WiFi is one of the most revolutionary inventions in the world. It is, without a doubt, the most significant innovation since fire. It is not only a method of having a pleasant chat with family members halfway across the world (that is, if it is operating properly), but it is also the driving force behind many enterprises, connecting the world at incredible speeds (that is, if it is working properly). In addition, your WiFi is the lifeblood of your smart TV, smart fridge, smart lighting, and everything else smart in your house.
As a result, if your WiFi is sluggish, you risk losing not just the connection that facilitates your discussion, but also a significant amount of income (and getting locked out of your house temporarily by your smart door). So, how can you ensure that your WiFi is responsive?
- Position Your Router Well
If you accept the notion that WiFi can pass through walls, you might be the source of your inconsistent signal. Anything that stands between you and your router is obstructing your WiFi and slowing it down.
Position the router in a place where there are no obstructions to make your WiFi quicker. You may also test multiple locations and speeds to discover which one offers you the greatest results. It will be ideal if you can position your router somewhere high.
2. Set Up a Wireless Security
Priority is given to safety. It may seem self-evident, and we shouldn’t have to tell you, but your WiFi requires a password. Many networks are left exposed and unprotected. This is not only necessary to keep hackers at bay, but it also poses a risk to other network users and can significantly slow down the network.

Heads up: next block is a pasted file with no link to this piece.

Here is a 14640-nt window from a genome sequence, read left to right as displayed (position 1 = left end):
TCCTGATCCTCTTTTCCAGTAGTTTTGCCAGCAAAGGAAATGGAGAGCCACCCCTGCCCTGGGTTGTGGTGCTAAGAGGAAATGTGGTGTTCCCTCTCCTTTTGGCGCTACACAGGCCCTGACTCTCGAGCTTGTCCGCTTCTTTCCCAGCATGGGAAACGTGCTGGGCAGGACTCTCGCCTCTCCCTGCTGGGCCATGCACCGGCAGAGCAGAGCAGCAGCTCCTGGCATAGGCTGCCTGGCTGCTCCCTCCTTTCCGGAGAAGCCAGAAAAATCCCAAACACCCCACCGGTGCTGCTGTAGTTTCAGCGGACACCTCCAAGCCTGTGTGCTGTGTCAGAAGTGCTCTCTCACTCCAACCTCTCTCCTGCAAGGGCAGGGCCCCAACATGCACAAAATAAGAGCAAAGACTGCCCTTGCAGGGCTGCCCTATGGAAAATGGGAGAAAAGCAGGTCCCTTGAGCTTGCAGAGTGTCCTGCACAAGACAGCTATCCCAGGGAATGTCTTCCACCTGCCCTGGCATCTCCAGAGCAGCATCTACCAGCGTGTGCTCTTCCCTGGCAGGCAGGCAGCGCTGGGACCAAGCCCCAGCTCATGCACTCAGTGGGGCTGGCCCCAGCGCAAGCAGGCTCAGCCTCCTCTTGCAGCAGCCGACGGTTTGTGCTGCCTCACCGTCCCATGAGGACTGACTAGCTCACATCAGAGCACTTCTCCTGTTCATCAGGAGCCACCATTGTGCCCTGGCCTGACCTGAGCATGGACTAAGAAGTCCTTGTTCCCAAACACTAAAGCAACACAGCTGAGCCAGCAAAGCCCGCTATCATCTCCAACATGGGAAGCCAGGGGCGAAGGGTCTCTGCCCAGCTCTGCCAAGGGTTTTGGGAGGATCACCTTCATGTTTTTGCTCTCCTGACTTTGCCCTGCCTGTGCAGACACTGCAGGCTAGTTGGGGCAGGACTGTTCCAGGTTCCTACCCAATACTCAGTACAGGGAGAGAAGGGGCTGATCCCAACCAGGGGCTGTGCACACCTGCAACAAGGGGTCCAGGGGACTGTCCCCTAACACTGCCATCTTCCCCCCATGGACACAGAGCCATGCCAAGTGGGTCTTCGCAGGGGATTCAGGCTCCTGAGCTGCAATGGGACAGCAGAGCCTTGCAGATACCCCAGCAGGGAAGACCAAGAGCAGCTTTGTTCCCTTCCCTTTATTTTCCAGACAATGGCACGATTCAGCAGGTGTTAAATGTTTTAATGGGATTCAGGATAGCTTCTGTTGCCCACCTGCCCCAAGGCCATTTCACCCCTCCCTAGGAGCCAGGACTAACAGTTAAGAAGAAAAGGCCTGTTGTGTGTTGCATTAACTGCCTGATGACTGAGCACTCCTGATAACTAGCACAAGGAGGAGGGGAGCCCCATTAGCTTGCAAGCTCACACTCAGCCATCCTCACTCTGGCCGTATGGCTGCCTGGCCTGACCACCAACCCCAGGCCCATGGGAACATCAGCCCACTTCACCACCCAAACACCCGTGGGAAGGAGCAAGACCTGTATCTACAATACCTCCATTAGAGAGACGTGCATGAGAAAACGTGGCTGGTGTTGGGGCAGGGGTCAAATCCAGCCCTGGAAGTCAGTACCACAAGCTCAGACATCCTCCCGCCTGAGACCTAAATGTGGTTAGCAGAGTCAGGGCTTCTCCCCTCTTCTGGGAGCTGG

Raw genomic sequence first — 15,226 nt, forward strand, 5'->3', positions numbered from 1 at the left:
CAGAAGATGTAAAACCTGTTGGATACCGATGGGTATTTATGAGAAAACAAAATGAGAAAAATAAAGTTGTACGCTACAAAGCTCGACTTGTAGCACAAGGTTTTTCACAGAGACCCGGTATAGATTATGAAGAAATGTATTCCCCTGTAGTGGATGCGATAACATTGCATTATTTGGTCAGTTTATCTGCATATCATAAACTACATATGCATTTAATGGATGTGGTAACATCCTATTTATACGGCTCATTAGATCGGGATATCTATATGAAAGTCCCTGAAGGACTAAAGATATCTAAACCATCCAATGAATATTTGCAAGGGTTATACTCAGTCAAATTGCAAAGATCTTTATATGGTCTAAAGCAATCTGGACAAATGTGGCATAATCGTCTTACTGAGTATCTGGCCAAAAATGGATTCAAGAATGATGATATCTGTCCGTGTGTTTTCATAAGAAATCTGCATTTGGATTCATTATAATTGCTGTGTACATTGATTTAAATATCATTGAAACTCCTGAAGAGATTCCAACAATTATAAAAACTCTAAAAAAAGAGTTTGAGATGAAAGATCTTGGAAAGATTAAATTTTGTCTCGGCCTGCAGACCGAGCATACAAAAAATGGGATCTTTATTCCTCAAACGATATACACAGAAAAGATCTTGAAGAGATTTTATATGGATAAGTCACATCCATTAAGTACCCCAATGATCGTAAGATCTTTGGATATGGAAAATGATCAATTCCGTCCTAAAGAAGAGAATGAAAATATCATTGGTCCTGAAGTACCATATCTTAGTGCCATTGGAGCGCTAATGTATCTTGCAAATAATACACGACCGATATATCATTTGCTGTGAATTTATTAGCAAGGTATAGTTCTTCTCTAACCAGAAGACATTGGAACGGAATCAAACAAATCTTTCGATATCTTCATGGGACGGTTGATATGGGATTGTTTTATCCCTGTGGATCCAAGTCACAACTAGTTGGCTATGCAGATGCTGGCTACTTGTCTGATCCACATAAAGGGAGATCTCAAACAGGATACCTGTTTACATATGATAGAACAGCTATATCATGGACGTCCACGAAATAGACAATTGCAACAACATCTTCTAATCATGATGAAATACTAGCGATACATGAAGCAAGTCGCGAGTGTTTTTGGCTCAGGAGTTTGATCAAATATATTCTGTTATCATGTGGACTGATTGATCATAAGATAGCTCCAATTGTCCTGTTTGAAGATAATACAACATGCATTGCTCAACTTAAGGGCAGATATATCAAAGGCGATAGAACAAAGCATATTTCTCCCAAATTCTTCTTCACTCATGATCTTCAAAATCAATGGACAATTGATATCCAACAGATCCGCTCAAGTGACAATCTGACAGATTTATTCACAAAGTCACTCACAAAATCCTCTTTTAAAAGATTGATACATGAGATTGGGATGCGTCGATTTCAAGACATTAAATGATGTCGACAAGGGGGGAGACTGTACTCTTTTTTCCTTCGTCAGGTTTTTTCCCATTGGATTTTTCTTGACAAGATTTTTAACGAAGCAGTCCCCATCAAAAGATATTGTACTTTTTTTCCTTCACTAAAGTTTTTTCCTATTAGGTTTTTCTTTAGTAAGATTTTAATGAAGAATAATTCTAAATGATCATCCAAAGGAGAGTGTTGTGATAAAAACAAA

3. Keep Your Router Updated
If you pay attention to the news, you’ve probably heard about the increasing number of large-scale malware attacks that cost organizations and people billions of dollars each year. If all routers were kept up to date, many of these assaults would be impossible. When malware enters a router, it may steal bandwidth and propagate to other devices across the network.
Even if there is no malicious software present, routers with outdated firmware function worse than routers that have been properly updated.
4. Switch to a Different WiFi Channel
There are many WiFi channels on which a WiFi router may transmit, much like there are lanes on the highway. Despite the fact that most nations have six non-overlapping channels (1, 6, 11, and 14), many users keep their router on the default channel, which is generally either 1 or 6.
As a result of too many packets trying to drive on the same line, a WiFi traffic jam occurs. The answer is simple: determine which channel has the fewest people on it and switch to that channel. NetSpot, a professional and easy-to-use WiFi analysis and monitoring tool, can help with this.
5. Plan Your Internet Usage
You’re undoubtedly aware that your router isn’t the only one using your service provider’s WiFi network — you’re one of millions of others who do. That implies that if a big number of people use your WiFi at the same time, your service provider’s infrastructure will get overburdened, causing your WiFi to slow down.
Though you have no control over who goes online or when, you do have control over when you conduct your work. If you have a lot of files to download, do so during low-traffic hours when everyone else is offline. You will have quicker WiFi as a result of this.
6. Get a Stronger Antenna
The antennae on most WiFi routers are tiny and feeble. It’s not that manufacturers are trying to save every penny, but strong WiFi antennae are sometimes obscenely big. A 10-dB antenna can be anywhere between 10 and 15 inches tall, compared to the antenna that comes with your router, which is usually only a few inches long and has approximately 4 dB gain.
However, if you don’t mind the size, a new, strong WiFi antenna is an excellent method to improve WiFi at home or at work without having to buy a new router.